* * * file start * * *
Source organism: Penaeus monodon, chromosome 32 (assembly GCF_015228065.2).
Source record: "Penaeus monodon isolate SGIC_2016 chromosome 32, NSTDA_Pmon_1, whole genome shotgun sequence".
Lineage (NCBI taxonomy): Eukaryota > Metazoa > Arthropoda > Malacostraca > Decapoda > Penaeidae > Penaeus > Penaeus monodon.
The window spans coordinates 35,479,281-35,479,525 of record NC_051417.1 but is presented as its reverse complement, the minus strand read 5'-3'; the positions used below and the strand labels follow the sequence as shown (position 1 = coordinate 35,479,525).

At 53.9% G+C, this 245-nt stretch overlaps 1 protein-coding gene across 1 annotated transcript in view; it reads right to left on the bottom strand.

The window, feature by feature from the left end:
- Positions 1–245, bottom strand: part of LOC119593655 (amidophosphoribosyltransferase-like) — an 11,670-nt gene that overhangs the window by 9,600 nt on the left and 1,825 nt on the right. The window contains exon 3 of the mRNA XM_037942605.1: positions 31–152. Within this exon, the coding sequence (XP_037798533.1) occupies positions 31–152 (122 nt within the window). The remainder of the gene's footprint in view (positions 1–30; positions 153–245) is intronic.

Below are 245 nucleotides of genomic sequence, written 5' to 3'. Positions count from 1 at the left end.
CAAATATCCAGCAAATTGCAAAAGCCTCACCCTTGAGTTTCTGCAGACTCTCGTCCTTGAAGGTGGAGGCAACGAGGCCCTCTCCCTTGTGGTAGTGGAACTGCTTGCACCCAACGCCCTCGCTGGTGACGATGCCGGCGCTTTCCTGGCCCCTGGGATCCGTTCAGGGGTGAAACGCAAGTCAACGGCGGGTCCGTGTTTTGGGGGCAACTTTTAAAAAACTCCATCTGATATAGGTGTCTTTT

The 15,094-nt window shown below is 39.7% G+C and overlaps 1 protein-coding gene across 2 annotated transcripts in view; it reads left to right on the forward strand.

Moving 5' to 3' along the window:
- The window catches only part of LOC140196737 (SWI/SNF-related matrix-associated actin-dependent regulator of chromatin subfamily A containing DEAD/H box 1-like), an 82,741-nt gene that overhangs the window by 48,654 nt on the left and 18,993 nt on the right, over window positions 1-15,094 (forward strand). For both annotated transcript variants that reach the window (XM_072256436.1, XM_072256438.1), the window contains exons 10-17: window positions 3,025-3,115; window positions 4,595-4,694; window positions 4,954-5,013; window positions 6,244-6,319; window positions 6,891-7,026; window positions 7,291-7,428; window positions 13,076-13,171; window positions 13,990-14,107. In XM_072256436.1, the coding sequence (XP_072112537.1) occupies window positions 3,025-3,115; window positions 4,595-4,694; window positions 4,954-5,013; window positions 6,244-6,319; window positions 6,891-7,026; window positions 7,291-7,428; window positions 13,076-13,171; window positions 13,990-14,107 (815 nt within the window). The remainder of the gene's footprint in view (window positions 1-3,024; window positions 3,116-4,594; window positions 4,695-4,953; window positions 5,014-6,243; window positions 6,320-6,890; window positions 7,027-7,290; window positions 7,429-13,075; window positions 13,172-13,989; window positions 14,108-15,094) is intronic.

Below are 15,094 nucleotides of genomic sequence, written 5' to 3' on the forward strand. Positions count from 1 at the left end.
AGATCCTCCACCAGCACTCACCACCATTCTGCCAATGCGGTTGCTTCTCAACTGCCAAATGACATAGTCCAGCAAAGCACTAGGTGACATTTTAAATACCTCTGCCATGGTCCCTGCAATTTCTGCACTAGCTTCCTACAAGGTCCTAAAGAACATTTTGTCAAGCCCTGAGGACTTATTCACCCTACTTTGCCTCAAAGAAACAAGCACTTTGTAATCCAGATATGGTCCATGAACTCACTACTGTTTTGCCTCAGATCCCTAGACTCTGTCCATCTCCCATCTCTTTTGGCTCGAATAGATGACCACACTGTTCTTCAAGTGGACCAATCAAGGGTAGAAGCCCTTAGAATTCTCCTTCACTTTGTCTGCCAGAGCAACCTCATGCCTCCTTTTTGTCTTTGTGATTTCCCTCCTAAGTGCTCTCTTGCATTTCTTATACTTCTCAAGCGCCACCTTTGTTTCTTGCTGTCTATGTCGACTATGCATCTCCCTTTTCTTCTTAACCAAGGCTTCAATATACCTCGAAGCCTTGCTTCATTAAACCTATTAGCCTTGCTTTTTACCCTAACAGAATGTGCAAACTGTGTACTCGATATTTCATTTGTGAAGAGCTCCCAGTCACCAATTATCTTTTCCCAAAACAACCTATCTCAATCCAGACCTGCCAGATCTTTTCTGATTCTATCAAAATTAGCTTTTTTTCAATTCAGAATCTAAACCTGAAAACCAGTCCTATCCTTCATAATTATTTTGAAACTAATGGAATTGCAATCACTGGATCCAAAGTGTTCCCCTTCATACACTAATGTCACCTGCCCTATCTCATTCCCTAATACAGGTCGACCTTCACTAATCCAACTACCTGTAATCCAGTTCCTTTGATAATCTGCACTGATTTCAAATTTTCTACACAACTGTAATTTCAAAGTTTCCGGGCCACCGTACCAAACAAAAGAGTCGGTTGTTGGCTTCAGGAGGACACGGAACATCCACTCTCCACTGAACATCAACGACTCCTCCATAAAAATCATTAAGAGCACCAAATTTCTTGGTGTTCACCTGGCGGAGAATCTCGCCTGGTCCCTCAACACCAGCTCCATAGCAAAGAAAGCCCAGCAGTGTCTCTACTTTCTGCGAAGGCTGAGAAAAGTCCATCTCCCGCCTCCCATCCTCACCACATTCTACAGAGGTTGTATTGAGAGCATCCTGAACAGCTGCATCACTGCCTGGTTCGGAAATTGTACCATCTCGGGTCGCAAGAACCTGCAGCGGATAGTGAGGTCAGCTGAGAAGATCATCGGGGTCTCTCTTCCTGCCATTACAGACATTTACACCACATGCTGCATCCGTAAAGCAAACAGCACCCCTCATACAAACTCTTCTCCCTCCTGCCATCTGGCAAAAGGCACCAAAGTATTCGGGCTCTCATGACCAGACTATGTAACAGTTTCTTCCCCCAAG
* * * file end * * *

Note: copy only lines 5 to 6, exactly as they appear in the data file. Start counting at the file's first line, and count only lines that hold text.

At 53.9% G+C, this 245-nt stretch overlaps 1 protein-coding gene across 1 annotated transcript in view; it reads right to left on the bottom strand.

The window, feature by feature from the left end: